Can Scots be English?



Sometimes there is an easy answer to the question, “What defines a language?” For example, it’s not controversial to say that the language called French is made up of a standard variety and many regional varieties (i.e. dialects) which are all more or less mutually intelligible.

However, it’s not always that neat, and often it gets emotional. Flemish and Dutch are mutually intelligible and they are often indistinguishable, but the national boundary between them means that no-one in either country wants to calls them dialects of the same language. They call them two separate languages. This is exactly the same in the case of Danish, Norwegian and Swedish, or of Serbian and Croat. National boundaries tend to trump other definitions.  In China, where eastern and western forms of speech are mutually unintelligible, it is nevertheless commonly asserted that there is one Chinese language. This is the same as claiming that modern Romanian and Spanish are the same language even though someone from Bucharest and someone from Madrid are not able to have a chat.

So when we ask if Scottish English (Scots) is a separate language from English or a dialect of English, we are asking a question that could be linguistic (is Scots intelligible to speakers of other varieties of English?) or political (is there or should there be a national boundary involved?) I would take issue with Brian Logan’s Guardian article on Scots

because he tries to make the linguistic case for separation, when really the only case is political. Scots is a regional dialect of English, pretty much as Geordie is, or Scouse,  because it has pretty much the same syntax and morphology and pretty much the same vocabulary as other dialects of English. Some of the vowels and consonants are rather different, which takes some getting used to, but that’s about it.

 For Logan, in spite of all that sameness, Scots is a separate language, and he uses linguistic arguments for his claim. Scots is distinct from Standard English, he says, because it has different words. He gives examples:  lug (ear), puddock (frog), yammer (complain), lum (chimney), scunnert (surprised).  But a few distinct vocabulary items do not make a distinct language. We need to see a distinct morphology and syntax, and in the case of Scots, we do not. Here is a line of early Scots displayed on the 16th century house of John Knox in Edinburgh:

Lufe God abufe al and yi nychtbour as yi self.  (Love God above all and thy neighbour as thyself.)

This is early modern English is all ways bar the spelling. We have the same words in the same word order, the same imperative form of the verb, followed by the same direct objects. We have the same second person  reflexive pronoun. The letter ‘y’ is a variation on the Anglo-Saxon letter ‘þ’ which represented the sound of ‘th’. The ‘cht’  in nychtbour represents the same fricative sound as the gh in neighbour,  which had disappeared in southern dialects of  English by the 16th century but remained in the north.

Here is another example of Scots, from Logan’s own article: An auld dug snaks siccar. He translates this freely as an old dog’s bite holds fast, but more literally it is an old dog bites hard. Spelling aside, the first three words are identical in form to Standard English, the verb snaks ends in the English third person present tense morpheme ‘s’  (as in bites) and only the last word, the adverb, is distinctly Scots. If you search for more examples of proverbs in Scots on this website, you’ll find most of them are pretty easy for any English speaker to decipher, once you get the hang of the spelling and a bit of help with the vocabulary.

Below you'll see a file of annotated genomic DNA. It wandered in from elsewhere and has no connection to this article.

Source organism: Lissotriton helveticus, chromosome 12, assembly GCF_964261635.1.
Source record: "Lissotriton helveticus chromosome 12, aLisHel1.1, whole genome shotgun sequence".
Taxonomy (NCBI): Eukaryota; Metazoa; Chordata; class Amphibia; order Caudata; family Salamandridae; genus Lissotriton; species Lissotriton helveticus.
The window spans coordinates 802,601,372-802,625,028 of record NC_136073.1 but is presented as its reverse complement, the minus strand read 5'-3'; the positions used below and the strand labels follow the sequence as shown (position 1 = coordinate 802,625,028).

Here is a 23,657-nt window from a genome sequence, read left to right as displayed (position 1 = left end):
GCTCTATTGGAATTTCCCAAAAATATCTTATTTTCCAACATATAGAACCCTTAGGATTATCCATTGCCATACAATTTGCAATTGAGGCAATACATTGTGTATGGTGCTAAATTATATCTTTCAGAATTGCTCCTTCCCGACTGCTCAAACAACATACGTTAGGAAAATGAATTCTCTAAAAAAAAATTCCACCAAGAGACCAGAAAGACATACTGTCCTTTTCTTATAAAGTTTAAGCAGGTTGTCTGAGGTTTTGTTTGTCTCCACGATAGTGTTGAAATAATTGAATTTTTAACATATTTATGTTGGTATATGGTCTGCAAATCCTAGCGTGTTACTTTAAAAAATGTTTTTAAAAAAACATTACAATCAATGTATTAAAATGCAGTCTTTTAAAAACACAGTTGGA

It is simply not true to claim, as Logan does, that Standard English and Scots are as distinct as Spanish is from Portuguese, so he should leave the dubious linguistic arguments alone and go after the political one; if Scotland leaves the UK and becomes an independent sovereign nation, Scots can happily be called a separate language from English. Of course, whether the population would happily adopt it as the national language is hard to say. As Logan himself points outs, 64% of people in Scotland already view Scots as ‘a way of speaking’ rather than a language in its own right. He rails against this as the outcome of 400 years of the Scottish people being told that that their way of speaking English was slovenly and nasty rather than legitimately different.

So Logan wants respect for Scots, which is fair enough. No-one should ever be told that their variety of speech is slovenly or ugly or fit to be thrown away. Language, as any linguist will tell you, is neutral.  If someone calls a language ugly, they reveal an ignorant prejudice against the speakers of that language, not an informed judgement on its syntactic or lexical structures.

By the same token, it just won’t do for Logan to claim a special virtue for Scots. It’s no more a ‘wonderfully expressive way to talk about the world’ than any other language. It no more ‘leaps from the page’ than any other language does. It is not ‘the most onomatopoeic of languages’, and if it were, we would all be able to guess at the meanings of  skelpit, sklaffed and stamagastert, which we can’t. It is not ‘a unique way of seeing the world’ and the ‘tough sardonic history of Scotland’ is no more distilled in ‘A cock’s aye crouse on his ain midden’ (A cock always crows on his own dung heap) than Scottish misogyny is distilled in ‘Mairriage is a creel whaur ye micht claucht an edder or an eel’ (marriage is a trap where you might catch an adder or an eel).

All these assertions are projections of Logan’s fantasies onto Scots. To lose Scots, in the sense that no-one teaches it to their children anymore, would be sad, but it would not be to ‘lose irreplaceable insights into human experience’. No language, no dialect, ever has those.


11 thoughts on “Can Scots be English?

  1. Surely though you could make a reasonable argument that Scots and modern English are *both* dialects of some older tongue, and so you could just as validly say that English is a dialect of Scots …

  2. No, I don’t think you can make that case. If you did you would have to say that Scouse is the dialect of Scots spoken in Liverpool, that Cockney is the dialect of Scots spoken in London, that Strine is the dialect of Scots spoken in Australia. This would be a very odd way to proceed because it would suggest there was once a language called Scots which developed distinct local characteristics as it spread south from Scotland across the UK and then the world. No-one disputes that English spread north from England to Scotland and gradually took on a local flavour. That makes Scots a variety of English.